SIT-37 Highlights

Almost 150 individuals from 30 agencies attended the 37th Meeting of the CEOS Strategic Implementation Team, Chaired by the European Space Agency on 29-31 March 2022.

The meeting was held remotely under the continuing constraints of the Covid epidemic but this did not prevent a comprehensive and lively discussion on a number of important topics. Great credit is due to the speakers and session chairs for ensuring that the very compact meeting format with session of only 2.5 hours duration each day, due to the need to respect time zones across the world, could be maintained. In addition to the speakers from CEOS Agencies, three persons external to CEOS were invited to give very informative presentations on the needs of their respective communities: Joanna Post (UNFCCC Secretariat); Steve Hamburg (International Methane Emissions Observatory – IMEO) and Andy Gonzalez (GEO BON).

The agenda was mainly structured around the three central themes set out in the roadmaps on the CEOS Website, namely Carbon and Climate, Sustainable Development Goals and Disaster Risk Reduction. There were also specific sessions on Biodiversity, Oceans and Coasts and on the working mechanisms of CEOS, plus a very innovative session on the role of CEOS in the emerging more complex delivery of EO services under new mixed geometries. Additional topics covered included aquatic carbon, the oversight of ARD activities in CEOS, a new paper on PM2.5 observations and a very interesting discussion with IMEO on cooperation for improved observations of GHGs, notably methane. During the meeting, a short pause to allow Principals to meet in Plenary allowed CSA to announce its candidacy as CEOS Chair 2024. A further highlight during the meeting was the announcement of a substantial (1.2 Bn USD) investment by the Australian Government for the establishment of the first Australian national space mission for Earth Observation, composed of a constellation of four EO satellites.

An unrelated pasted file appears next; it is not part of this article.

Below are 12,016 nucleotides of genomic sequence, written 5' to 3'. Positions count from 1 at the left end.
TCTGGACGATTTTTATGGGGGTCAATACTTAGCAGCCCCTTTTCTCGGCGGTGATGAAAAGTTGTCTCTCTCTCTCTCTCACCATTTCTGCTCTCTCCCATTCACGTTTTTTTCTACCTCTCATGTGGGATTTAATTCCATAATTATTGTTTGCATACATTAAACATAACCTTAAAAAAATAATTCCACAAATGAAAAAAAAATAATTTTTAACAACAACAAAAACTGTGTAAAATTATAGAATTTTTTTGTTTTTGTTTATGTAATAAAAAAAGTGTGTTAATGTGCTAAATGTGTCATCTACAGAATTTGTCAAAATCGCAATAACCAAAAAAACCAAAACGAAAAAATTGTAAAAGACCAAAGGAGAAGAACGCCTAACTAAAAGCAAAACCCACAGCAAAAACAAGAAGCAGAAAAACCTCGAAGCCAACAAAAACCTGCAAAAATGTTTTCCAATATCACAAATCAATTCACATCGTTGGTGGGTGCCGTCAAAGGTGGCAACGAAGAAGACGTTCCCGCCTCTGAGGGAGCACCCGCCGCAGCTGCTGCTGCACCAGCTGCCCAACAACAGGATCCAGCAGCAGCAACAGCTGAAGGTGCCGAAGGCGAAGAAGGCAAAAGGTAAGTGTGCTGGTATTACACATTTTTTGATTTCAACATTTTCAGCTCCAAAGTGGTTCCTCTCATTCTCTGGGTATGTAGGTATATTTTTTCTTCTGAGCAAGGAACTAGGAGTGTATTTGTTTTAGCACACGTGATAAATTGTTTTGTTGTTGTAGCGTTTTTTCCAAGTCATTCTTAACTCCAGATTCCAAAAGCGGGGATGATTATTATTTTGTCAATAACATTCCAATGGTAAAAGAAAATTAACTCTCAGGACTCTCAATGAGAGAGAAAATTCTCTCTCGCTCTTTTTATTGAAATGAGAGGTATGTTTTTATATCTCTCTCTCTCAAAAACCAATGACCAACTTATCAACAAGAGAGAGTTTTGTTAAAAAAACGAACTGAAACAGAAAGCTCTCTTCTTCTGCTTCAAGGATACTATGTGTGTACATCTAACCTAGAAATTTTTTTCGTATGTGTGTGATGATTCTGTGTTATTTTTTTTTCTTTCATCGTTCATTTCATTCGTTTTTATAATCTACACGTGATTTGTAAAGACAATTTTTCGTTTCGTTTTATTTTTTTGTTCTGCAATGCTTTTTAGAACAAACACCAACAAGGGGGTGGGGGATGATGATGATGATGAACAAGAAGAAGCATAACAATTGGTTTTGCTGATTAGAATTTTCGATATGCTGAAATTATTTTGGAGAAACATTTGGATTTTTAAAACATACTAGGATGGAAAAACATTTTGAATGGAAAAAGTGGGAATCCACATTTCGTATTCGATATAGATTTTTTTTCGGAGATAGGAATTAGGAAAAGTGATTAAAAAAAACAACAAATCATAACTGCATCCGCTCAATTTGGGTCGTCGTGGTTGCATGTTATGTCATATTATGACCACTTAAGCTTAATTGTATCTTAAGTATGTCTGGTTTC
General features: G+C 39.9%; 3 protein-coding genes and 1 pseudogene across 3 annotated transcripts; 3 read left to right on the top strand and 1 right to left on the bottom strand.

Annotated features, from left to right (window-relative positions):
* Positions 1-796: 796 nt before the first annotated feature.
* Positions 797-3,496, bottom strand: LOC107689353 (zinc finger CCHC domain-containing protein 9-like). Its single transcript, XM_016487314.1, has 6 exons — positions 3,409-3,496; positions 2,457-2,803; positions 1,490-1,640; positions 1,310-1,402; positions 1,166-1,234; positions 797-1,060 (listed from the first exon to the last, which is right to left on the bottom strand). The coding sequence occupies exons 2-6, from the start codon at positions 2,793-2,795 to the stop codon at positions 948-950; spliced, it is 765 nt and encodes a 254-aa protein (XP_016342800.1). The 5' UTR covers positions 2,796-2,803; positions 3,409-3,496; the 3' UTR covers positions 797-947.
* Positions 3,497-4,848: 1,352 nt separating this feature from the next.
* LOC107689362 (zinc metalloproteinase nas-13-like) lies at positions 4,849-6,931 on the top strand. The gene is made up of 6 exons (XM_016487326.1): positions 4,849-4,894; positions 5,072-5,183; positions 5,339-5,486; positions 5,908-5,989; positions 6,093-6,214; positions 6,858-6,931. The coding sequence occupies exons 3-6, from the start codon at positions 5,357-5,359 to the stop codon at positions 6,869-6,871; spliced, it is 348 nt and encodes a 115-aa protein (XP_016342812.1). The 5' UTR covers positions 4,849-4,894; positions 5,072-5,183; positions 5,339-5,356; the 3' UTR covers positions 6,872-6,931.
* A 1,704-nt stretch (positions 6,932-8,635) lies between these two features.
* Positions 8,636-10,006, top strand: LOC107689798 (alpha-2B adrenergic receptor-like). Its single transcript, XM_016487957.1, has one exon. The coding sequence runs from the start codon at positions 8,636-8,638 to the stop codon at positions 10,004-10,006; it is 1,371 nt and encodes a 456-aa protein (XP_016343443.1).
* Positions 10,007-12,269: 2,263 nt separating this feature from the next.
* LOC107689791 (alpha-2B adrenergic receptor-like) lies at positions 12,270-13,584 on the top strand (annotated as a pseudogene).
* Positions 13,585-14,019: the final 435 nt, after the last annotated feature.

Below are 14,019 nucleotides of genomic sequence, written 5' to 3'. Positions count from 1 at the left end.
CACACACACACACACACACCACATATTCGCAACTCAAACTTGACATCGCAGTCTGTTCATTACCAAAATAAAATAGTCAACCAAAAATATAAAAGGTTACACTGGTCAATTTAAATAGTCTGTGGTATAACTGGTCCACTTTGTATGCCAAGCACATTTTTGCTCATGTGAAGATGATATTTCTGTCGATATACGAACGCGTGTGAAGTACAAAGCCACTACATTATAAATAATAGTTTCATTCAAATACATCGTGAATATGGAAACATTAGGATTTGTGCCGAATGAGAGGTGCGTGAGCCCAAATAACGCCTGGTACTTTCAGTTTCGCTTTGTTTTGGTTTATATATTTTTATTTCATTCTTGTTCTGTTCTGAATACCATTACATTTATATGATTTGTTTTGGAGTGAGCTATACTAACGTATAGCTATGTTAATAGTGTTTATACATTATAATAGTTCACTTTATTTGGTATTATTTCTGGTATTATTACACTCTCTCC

The Carbon and Climate session covered a wide range of activities including the CEOS work on GHGs, AFOLU, climate use cases, partnership with GCOS and with the UNFCCC on the Paris Agreement and the Global Stocktake. Under the session on SDGs, where work advances in particularly close cooperation with GEO, progress in the new mechanisms put forward to coordinate activities within CEOS was described and under Disaster Risk Reduction, it was announced that the CEOS Disaster Recovery Observatory demonstrator has been recognised by the UN as part of its Space 2030 agenda, paving the way to a potential future engagement of new funding agencies in particular from the UN System, with the objective of transitioning from an R&D to a sustained initiative.

A new topic introduced at the meeting concerned the role of CEOS under the increasingly flexible geometry usually called “New Space”. This session recognised the very rapid progress being made by non-state actors in the delivery of services based on EO satellite data. Players in the private sector but also in other sectors such as NGOs and non-profit organisations are taking an increasingly important role in the delivery of services through provision of novel space assets, in data management and access and in service delivery, all with the aim of increasing the offer of space-based services to the user community. The discussion was led by examples of their experience from three CEOS agencies NOAA, EC and CNES and lively debate followed. This will remain a topic of importance for CEOS which will need to consider how best to manage its operations so as to allow the best possible combination of satellite based services from all sources to be delivered to users.


Simonetta Cheli

ESA, SIT Chair